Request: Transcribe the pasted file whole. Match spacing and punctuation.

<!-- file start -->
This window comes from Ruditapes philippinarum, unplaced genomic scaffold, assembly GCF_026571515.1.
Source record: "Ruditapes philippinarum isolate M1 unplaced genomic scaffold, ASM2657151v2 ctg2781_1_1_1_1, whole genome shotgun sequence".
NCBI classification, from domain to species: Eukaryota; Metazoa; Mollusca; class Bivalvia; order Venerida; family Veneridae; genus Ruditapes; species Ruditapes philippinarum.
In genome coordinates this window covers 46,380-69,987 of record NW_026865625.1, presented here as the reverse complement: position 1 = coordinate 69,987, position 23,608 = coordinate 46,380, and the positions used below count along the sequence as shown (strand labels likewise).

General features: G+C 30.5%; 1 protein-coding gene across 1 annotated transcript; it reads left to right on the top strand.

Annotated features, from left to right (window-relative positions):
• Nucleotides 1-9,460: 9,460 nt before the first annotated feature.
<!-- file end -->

This window comes from Ruditapes philippinarum, unplaced genomic scaffold, assembly GCF_026571515.1.
Source record: "Ruditapes philippinarum isolate M1 unplaced genomic scaffold, ASM2657151v2 ctg2781_1_1_1_1, whole genome shotgun sequence".
NCBI classification, from domain to species: Eukaryota; Metazoa; Mollusca; class Bivalvia; order Venerida; family Veneridae; genus Ruditapes; species Ruditapes philippinarum.
In genome coordinates this window covers 46,380-69,987 of record NW_026865625.1, presented here as the reverse complement: position 1 = coordinate 69,987, position 23,608 = coordinate 46,380, and the positions used below count along the sequence as shown (strand labels likewise).

General features: G+C 30.5%; 1 protein-coding gene across 1 annotated transcript; it reads left to right on the top strand.

Annotated features, from left to right (window-relative positions):
• Nucleotides 1-9,460: 9,460 nt before the first annotated feature.